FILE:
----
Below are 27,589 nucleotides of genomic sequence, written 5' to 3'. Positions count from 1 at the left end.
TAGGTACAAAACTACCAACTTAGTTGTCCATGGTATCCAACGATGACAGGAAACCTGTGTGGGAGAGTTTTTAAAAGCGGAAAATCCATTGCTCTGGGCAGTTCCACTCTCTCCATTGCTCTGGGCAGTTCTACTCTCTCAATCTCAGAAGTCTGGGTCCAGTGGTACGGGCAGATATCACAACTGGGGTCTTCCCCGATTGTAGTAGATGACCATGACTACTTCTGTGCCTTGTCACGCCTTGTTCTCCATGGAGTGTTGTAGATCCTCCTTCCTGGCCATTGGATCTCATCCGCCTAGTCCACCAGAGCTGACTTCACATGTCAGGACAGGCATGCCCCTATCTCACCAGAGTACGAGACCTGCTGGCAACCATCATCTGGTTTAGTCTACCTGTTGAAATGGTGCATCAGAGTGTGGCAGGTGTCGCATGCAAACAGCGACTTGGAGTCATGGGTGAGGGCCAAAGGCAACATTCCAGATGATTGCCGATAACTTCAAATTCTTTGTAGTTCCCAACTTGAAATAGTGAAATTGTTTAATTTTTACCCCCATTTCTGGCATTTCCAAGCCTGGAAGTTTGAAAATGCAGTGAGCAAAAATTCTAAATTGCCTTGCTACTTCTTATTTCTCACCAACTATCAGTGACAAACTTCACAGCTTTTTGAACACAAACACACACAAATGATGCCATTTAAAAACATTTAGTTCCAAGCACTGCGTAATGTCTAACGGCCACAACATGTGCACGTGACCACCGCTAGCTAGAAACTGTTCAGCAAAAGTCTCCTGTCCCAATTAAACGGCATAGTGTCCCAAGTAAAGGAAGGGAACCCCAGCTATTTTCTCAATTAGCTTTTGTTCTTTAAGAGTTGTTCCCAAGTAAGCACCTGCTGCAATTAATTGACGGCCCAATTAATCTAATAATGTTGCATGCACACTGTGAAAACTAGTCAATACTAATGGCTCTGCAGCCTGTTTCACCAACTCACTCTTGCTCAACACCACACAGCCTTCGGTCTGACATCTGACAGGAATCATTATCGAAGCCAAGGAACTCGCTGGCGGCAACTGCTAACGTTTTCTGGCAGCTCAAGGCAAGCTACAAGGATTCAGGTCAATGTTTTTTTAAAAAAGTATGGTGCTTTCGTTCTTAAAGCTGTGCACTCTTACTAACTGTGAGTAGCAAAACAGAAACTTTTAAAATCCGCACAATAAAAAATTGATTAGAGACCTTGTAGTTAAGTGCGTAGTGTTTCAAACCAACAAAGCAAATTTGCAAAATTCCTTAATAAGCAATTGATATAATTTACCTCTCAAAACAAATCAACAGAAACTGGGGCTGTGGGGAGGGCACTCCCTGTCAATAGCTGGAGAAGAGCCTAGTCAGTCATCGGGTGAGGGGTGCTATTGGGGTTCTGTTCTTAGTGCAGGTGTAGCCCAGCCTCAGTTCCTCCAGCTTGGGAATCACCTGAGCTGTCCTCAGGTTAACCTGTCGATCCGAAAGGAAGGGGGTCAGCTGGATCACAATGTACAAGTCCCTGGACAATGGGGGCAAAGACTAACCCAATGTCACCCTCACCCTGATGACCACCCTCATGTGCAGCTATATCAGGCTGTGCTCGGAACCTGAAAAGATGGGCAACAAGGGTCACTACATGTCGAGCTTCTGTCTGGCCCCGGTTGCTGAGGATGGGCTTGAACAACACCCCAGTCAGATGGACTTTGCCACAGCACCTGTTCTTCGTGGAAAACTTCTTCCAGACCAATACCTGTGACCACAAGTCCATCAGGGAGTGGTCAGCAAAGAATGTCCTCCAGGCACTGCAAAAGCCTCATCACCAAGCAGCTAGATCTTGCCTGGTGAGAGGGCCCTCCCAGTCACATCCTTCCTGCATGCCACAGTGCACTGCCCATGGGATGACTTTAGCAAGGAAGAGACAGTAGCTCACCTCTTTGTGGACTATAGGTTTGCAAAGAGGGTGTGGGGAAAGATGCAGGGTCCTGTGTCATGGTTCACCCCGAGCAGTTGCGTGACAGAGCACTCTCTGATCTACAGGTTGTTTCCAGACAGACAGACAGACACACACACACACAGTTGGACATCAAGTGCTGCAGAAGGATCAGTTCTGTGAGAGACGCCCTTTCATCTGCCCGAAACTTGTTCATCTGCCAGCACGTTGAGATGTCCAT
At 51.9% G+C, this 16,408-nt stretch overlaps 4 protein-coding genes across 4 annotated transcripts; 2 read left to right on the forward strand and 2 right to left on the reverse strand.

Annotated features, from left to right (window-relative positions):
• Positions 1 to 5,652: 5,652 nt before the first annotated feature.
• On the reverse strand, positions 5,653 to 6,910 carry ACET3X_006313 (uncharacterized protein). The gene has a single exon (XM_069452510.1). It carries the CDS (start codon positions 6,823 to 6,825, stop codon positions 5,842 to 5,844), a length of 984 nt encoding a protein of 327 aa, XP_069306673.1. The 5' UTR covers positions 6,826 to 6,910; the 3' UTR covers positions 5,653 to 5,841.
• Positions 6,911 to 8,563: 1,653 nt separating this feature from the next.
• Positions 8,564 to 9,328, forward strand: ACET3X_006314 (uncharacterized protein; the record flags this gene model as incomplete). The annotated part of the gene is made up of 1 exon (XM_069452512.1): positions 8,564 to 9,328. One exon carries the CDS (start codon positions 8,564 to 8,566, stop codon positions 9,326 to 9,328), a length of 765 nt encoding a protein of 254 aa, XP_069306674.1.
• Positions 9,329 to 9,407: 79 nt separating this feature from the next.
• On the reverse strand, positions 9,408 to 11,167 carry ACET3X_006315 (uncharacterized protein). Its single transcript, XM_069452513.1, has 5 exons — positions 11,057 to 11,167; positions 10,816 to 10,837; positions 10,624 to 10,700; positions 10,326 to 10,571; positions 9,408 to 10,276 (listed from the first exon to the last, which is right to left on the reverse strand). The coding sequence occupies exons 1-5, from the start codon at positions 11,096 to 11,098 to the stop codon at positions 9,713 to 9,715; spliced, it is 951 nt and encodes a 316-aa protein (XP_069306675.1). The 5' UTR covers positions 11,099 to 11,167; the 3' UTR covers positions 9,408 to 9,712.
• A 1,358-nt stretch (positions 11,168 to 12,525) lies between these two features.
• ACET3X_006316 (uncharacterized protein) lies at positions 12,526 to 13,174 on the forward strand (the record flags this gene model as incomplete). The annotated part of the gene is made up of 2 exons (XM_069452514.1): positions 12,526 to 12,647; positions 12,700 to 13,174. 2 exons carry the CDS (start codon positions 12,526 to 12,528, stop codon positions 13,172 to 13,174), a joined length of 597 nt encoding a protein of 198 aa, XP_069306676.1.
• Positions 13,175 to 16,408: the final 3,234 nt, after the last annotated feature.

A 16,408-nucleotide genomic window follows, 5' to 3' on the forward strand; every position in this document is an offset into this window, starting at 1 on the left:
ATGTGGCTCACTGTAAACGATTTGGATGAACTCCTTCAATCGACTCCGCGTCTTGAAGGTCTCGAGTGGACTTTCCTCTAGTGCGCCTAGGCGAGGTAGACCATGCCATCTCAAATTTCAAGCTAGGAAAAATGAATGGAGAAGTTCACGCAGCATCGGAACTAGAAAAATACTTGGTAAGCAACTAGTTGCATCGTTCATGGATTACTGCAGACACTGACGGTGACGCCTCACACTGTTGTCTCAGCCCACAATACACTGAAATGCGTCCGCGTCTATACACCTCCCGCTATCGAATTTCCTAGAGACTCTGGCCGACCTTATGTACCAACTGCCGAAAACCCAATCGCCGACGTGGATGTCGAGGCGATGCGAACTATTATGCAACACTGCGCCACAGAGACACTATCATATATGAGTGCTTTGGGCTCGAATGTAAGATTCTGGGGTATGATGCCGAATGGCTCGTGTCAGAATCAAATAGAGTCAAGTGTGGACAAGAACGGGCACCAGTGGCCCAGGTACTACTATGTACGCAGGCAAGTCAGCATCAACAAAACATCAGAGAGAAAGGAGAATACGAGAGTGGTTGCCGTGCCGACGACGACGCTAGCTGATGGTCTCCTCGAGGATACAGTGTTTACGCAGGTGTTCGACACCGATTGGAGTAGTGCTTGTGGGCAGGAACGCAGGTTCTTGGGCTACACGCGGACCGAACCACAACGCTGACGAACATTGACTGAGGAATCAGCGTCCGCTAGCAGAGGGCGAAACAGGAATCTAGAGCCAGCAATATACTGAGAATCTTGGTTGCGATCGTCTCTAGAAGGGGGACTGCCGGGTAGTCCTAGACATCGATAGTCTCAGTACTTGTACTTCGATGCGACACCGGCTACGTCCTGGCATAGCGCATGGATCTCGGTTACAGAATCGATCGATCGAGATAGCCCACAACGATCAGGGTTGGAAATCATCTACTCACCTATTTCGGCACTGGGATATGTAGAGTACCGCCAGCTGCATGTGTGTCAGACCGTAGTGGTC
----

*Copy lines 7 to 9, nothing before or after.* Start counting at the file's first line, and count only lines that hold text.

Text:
• Positions 6,911 to 8,563: 1,653 nt separating this feature from the next.
• Positions 8,564 to 9,328, forward strand: ACET3X_006314 (uncharacterized protein; the record flags this gene model as incomplete). The annotated part of the gene is made up of 1 exon (XM_069452512.1): positions 8,564 to 9,328. One exon carries the CDS (start codon positions 8,564 to 8,566, stop codon positions 9,326 to 9,328), a length of 765 nt encoding a protein of 254 aa, XP_069306674.1.
• Positions 9,329 to 9,407: 79 nt separating this feature from the next.